Thursday, October 4, 2012
This anthology of horror stories from some of todays up-and-coming horror and/or mumblecore directors utilizes a particularly modern gimmick: each of the stories is some sort of "found footage" deal, made to look like it was shot on home video.
Man, what a fucking disappointment. V/H/S has segments by folks such as my favorite young horror director (Ti West), one of the co-directors of the great The Signal (David Bruckner), a fellow who made some seriously shitty movies but whose last one was pretty damn good (Adam Wingard), and, uh, also a few other dudes I don't give a shit about (sorry, Swanberg). Despite not always been a big fan of the "found footage" style, I had been stoked for this one for a long time. And yet I don't think there was a single segment here that makes for a passable short story.
In fact, the "stories" are hardly stories at all. If I'm not mistaken, all but one basically follow the same format: we are introduced to the main characters, who range from bland to flat out obnoxious and hatable. We watch them go through a few scenes of amateur improv where nothing much of interest happens. Part way through, some sort of ominous detail is introduced that the characters ignore. Then some more nothing happens, until that ominous detail turns into a real threat (a ghost or a monster or a killer or whatever), and then some people die. The end. There aren't any particularly cool twists, clever reversals of expectations, or much going on conceptually. Whatever you imagine is going to happen in the first 5 minutes of each segment usually ends up happening.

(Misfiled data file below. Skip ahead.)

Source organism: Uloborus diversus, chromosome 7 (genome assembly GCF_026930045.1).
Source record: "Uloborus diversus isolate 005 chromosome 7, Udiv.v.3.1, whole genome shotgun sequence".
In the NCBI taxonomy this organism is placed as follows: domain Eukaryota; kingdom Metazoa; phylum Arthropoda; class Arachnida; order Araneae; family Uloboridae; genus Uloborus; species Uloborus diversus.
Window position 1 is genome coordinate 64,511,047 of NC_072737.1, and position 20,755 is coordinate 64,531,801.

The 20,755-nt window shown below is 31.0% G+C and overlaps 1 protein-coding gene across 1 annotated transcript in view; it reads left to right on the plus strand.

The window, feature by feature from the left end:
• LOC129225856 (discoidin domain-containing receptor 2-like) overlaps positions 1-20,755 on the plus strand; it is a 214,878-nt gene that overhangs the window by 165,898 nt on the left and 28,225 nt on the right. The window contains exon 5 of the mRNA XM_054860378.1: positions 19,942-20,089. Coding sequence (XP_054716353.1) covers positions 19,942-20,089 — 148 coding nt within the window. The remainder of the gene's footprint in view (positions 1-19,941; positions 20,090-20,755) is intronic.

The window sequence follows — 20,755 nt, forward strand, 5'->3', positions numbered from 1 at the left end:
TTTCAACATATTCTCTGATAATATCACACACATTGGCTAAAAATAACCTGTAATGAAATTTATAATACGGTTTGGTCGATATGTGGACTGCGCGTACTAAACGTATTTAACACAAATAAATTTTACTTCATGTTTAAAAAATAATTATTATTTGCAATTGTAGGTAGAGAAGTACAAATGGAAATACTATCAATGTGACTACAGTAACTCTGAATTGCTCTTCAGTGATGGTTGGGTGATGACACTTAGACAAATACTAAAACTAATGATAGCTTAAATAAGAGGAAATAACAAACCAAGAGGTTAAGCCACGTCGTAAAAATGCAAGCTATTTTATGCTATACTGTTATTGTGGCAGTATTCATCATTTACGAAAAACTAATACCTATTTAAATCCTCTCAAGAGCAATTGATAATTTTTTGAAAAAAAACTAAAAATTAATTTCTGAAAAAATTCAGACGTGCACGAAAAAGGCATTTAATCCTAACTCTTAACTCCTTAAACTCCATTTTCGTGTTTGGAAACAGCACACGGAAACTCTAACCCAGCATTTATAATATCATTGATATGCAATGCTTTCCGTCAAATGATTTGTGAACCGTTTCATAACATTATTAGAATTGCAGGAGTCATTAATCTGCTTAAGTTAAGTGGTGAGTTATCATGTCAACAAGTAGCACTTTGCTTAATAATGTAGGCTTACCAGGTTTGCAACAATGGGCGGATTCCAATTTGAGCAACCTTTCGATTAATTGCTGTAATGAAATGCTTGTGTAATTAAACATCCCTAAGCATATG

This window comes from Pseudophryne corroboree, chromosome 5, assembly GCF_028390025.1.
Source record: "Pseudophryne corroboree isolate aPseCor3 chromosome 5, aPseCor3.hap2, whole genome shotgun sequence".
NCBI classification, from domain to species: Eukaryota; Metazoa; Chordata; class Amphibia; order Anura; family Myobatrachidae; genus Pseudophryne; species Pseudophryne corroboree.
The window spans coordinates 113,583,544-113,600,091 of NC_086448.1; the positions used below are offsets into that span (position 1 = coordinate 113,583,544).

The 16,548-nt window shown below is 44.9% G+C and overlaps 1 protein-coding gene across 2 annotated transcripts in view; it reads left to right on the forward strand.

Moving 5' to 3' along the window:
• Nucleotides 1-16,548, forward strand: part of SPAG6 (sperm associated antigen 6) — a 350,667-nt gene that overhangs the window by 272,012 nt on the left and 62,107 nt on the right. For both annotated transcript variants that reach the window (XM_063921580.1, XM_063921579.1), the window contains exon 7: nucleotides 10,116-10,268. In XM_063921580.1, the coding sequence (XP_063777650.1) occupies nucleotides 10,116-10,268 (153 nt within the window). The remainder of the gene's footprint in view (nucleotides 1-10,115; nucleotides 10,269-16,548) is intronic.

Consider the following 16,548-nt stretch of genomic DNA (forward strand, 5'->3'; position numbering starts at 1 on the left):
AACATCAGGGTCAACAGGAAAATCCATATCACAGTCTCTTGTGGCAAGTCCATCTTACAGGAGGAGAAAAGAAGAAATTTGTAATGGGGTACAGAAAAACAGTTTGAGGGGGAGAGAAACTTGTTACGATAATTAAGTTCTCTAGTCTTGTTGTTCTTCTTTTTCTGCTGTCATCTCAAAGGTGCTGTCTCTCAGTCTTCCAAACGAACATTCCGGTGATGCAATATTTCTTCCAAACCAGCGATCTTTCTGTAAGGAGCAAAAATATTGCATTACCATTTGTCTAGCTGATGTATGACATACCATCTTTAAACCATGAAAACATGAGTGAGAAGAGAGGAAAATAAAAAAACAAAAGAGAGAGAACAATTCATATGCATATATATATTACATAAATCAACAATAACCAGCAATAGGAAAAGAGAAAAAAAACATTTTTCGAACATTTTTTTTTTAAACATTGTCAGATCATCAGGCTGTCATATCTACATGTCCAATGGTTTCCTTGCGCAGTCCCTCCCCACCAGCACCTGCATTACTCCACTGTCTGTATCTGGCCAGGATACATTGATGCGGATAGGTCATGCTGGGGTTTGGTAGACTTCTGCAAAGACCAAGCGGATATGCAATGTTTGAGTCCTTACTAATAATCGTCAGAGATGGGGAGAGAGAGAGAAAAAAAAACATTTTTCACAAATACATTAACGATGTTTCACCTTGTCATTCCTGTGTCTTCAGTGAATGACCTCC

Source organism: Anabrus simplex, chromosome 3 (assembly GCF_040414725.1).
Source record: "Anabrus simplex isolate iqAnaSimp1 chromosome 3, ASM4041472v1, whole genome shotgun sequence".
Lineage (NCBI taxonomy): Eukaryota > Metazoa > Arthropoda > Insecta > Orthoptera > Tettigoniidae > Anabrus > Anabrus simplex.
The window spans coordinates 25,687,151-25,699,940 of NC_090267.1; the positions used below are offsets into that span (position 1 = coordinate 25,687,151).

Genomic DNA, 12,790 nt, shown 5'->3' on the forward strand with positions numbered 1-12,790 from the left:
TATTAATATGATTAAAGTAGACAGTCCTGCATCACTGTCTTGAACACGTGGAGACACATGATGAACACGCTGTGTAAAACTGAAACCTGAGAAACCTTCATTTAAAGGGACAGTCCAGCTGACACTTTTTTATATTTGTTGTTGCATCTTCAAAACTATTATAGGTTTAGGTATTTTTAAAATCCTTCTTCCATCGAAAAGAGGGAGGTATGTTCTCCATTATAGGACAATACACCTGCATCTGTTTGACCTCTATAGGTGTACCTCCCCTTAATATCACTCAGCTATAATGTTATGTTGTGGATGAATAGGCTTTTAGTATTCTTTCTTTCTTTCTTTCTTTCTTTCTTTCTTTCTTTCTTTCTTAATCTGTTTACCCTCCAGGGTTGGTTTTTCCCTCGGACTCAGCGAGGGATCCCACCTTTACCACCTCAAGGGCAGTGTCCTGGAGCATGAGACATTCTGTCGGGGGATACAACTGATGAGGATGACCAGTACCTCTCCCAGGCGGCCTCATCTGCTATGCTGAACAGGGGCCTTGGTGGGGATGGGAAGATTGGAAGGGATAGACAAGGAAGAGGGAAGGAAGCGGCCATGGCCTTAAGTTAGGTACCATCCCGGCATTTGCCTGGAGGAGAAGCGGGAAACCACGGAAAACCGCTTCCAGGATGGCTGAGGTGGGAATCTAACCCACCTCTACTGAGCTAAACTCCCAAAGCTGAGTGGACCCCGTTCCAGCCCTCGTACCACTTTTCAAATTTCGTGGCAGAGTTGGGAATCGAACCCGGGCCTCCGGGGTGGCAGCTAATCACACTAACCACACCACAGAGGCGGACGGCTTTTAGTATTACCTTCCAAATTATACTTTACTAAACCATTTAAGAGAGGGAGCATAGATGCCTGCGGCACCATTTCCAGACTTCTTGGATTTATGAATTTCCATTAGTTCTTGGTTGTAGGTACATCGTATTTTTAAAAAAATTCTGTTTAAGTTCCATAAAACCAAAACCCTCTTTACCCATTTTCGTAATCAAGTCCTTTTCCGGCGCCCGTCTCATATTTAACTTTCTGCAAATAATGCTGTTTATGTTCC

Mr. Subtlety chalked my disappointment up to my not being a fan of the style. I don't think that's it, though. While it's true that I am typically underwhelmed by most "found footage" movies, there are a handful I do enjoy, including the REC movies (and the American remake), The Last Horror Movie, and heck, I even had some mild fondness for Paranormal Activity 3 despite the fact that I hated the first two. I think the style is mostly used lazily, as a way to excuse sloppy storytelling and ugly visuals, but there is potential for cool stuff there. And I don't think any of the shorts in V/H/S find much of that potential. Forget the fact that all the stories look ugly (this movie is the biggest goddamn eyesore I have seen in years), they mostly fail to utilize the tension between what's in the shot and what isn't. Some of the segments attempt some ambitious long takes, which is a perfect use of this style, but it's made null and void by all the weird VHS aesthetics thrown in: blurry footage, video skips, freeze frames, cutting to static, etc. It doesn't even matter that some scenes are meant to appear as one shot when the image keeps cutting out and skipping.
Hey, look, I get it. This is a style that can be done fast and on the cheap. But when I watch a fucking movie, I want to feel like somebody actually put some fucking effort into it. I don't want to watch you and your buddies screaming and dousing each other in karo syrup while the camera man has a seizure and shows us a bunch of shots of blurry trees. Next time, ditch the stupid gimmick and buy a damn tripod.